Finally Michael Steele did something right today by completely disavowing all of Paul's remarks about civil rights.

Wethinks Gingrich is on TV because he's good on TV, and because the party out of power lacks a spokesperson, so the media goes to old guys. We are puzzled that you think him a libertarian when he is the author of so many wild-and-woolly federal spending programs (in the early 1990s proposing federal funding of space stations to manufacture perfect ball bearings and such).

Still, we do agree completely that the financial crisis and ridiculous Obamanoid budget are driving people back to notions of limited government. The Republic flirts with Keneysianism about once a generation, just to be sure it isn't missing something. And this time the flirtation is over in record time.

Barry said...

"We anticipate the defiant rejoinder: Paul will still win in November. Fair enough. But if he does, Republicans are nationally stuck with the label "racist" for at least another generation..."

In this day and age we are labeled racist simply because our skin is white. I really don't think Paul's remarks make the racist argument any stronger or weaker. We are stuck with it no matter what we say, do, or believe.

I also think Paul speaks for a much larger segment of the population than you are giving him credit for...and I don't mean racists, but those who are starting to move beyond the PC rhetoric and look at the real issues. I certainly don't agree with Paul on everything, but in this world of rubber-stamped politicians and talking points it is refreshing to have someone who actually will speak his mind.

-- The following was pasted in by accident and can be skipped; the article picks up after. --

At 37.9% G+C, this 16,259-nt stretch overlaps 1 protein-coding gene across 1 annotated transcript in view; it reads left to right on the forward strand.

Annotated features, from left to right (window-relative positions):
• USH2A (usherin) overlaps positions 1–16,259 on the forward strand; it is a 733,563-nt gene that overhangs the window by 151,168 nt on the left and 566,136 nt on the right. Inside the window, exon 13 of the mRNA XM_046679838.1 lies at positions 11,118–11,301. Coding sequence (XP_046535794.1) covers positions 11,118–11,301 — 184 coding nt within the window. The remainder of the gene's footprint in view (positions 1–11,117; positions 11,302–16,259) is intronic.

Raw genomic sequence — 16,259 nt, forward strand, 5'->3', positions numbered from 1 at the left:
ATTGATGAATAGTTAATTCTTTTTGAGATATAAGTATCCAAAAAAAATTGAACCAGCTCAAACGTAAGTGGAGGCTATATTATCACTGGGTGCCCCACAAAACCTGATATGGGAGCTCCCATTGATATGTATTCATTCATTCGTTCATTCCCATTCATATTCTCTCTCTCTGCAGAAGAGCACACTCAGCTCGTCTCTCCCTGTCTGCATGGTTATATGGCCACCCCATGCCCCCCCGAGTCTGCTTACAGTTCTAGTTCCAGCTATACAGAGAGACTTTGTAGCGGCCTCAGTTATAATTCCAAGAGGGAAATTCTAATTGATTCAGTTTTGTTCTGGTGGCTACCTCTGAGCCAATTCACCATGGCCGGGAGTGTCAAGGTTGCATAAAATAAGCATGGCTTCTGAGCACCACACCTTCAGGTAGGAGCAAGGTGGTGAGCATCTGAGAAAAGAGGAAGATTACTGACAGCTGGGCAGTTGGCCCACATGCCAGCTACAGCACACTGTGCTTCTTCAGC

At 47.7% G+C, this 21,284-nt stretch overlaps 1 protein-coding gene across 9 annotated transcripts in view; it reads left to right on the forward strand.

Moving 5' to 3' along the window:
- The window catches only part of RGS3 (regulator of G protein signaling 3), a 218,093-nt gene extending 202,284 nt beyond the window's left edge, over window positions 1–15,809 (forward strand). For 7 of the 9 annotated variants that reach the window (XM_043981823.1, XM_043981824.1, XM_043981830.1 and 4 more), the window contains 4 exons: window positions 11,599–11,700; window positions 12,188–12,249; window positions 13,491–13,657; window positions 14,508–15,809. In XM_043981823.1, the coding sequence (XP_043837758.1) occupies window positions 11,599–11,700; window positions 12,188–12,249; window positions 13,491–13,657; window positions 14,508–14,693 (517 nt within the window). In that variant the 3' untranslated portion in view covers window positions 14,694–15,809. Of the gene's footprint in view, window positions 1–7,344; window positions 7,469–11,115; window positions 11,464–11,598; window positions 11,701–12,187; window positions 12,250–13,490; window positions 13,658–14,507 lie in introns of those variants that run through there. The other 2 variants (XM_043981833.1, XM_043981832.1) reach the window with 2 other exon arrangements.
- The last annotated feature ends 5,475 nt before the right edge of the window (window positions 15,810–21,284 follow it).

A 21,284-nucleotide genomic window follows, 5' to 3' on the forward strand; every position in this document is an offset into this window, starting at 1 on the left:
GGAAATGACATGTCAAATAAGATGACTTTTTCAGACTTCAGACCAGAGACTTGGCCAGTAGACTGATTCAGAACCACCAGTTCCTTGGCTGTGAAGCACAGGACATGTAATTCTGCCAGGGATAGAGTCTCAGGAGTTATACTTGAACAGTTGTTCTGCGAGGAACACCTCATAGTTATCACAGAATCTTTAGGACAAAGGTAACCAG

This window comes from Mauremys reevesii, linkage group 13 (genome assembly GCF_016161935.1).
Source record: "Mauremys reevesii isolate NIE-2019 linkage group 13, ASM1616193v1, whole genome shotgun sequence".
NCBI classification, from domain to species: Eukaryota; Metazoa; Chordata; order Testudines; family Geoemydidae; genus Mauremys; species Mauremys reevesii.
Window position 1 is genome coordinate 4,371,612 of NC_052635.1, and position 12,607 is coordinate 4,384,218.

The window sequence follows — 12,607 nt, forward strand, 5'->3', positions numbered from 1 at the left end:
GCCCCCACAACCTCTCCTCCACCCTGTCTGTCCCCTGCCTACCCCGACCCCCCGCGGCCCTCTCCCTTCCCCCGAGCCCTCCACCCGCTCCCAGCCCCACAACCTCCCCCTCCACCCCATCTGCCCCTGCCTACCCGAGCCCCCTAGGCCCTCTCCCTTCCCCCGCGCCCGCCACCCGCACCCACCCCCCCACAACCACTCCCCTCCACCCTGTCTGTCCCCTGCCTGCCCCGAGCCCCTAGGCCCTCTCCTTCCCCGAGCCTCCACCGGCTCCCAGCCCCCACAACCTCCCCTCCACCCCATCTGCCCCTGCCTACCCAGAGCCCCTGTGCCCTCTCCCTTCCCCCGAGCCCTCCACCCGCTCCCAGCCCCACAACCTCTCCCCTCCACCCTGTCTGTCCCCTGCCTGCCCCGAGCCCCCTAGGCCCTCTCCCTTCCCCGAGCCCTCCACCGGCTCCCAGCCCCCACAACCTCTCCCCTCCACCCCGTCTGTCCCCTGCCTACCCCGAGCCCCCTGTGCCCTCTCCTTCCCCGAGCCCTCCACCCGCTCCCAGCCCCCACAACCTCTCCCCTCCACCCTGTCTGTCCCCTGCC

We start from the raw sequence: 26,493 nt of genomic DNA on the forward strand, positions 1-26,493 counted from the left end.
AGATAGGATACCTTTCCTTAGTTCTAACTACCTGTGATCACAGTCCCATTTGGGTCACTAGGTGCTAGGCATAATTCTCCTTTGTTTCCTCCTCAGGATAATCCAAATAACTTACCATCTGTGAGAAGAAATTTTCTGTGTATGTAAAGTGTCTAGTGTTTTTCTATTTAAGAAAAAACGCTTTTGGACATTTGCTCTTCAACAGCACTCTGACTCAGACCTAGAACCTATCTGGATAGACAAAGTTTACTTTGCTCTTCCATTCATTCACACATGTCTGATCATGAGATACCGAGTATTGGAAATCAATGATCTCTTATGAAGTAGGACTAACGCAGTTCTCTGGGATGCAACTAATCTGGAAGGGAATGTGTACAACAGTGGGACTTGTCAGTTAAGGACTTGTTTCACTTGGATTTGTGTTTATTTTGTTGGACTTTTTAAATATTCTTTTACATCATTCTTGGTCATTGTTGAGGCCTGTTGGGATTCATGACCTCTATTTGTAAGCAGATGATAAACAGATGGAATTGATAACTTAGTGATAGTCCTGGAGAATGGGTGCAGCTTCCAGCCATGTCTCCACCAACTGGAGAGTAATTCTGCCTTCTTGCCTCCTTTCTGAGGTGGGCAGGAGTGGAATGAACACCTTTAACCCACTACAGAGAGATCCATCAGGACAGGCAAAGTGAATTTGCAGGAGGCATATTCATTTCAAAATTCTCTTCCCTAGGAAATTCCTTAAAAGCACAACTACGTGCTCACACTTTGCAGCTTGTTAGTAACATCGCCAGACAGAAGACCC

I'm reminded of having Jesse Ventura as Governor when we first moved to Minnesota. I barely agreed with Jesse on anything, but it sure was nice having someone who would actually answer a question and tell you what he really believed. And look at him now! He is the star of "Conspiracy Theory"!

Jon A. Alfred E. Michael J. Wile E. SWNID said...

Barry, we note that Democrats are mostly white and are voted for by an incredible majority of people of color. Being white doesn't get a person labeled racist, but being Republican does, largely because of Nixon's southern strategy and the acquiescence of way too many GOP candidates to segregationist thinking. There's an unfortunate tendency for many simply to continue in their way of thinking about this by pointing to every Republican remark that could be construed as racist and then saying, I told you so.

Jack Kemp knew this well and tried to overcome it. It's got to be overcome if the Rs are going to be a serious party in a country in which a majority of voters will soon be non-white.

We agree that many agree with Paul. We insist that they don't agree with what makes Paul Paul, i.e. his nutty brand of libertarianism that leads to isolationism and questioning the Civil Rights Act's constitutionality.

For a real fiscal conservative, we applaud Chris Christie of New Jersey, who would make Rand Paul cry like a girl if the two ever debated.

Barry said...

I don't think white Democrats are voted in because non-whites think that they are not racist. There are various reasons why they keep getting voted in, but I really don't believe it is because non-whites think they are on the same team, racially-speaking.

It is common fodder in ethnic studies (and for liberals in general) to label all whites racists, and all non-whites incapable of the same. I think it is an impossible label to overcome and am not concerned about it in the least anymore. A lot of us are tired of trying to out-PC the democrats.

btw, I really like Christie. We could use about 49 (or we could go with Obama's count -- 55) more of him across the USA.

(before I hit "submit" I must inform you that the Word Verification is "prejew." Is there some kind of conspiracy and/or global organization behind this blog? :)